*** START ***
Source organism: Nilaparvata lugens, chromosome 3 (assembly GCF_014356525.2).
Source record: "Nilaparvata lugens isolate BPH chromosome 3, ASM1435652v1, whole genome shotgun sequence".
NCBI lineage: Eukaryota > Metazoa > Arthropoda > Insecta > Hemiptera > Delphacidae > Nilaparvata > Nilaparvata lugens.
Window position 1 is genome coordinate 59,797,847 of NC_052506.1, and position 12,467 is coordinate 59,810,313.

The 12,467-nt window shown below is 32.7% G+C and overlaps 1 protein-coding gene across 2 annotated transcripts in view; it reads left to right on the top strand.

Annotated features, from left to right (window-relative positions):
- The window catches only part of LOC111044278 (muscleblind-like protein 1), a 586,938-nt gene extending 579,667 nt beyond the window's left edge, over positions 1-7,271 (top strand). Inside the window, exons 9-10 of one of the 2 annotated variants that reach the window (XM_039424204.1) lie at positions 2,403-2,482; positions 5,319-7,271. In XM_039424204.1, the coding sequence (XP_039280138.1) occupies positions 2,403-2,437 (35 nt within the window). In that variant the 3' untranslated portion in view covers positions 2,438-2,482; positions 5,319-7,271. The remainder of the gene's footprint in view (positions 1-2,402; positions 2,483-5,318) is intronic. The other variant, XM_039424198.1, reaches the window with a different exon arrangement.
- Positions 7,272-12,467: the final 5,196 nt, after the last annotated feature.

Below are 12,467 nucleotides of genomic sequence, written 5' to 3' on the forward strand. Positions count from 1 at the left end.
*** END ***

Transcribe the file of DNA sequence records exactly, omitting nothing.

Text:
Source organism: Nilaparvata lugens, chromosome 3 (assembly GCF_014356525.2).
Source record: "Nilaparvata lugens isolate BPH chromosome 3, ASM1435652v1, whole genome shotgun sequence".
NCBI lineage: Eukaryota > Metazoa > Arthropoda > Insecta > Hemiptera > Delphacidae > Nilaparvata > Nilaparvata lugens.
Window position 1 is genome coordinate 59,797,847 of NC_052506.1, and position 12,467 is coordinate 59,810,313.

The 12,467-nt window shown below is 32.7% G+C and overlaps 1 protein-coding gene across 2 annotated transcripts in view; it reads left to right on the top strand.

Annotated features, from left to right (window-relative positions):
- The window catches only part of LOC111044278 (muscleblind-like protein 1), a 586,938-nt gene extending 579,667 nt beyond the window's left edge, over positions 1-7,271 (top strand). Inside the window, exons 9-10 of one of the 2 annotated variants that reach the window (XM_039424204.1) lie at positions 2,403-2,482; positions 5,319-7,271. In XM_039424204.1, the coding sequence (XP_039280138.1) occupies positions 2,403-2,437 (35 nt within the window). In that variant the 3' untranslated portion in view covers positions 2,438-2,482; positions 5,319-7,271. The remainder of the gene's footprint in view (positions 1-2,402; positions 2,483-5,318) is intronic. The other variant, XM_039424198.1, reaches the window with a different exon arrangement.
- Positions 7,272-12,467: the final 5,196 nt, after the last annotated feature.

Below are 12,467 nucleotides of genomic sequence, written 5' to 3' on the forward strand. Positions count from 1 at the left end.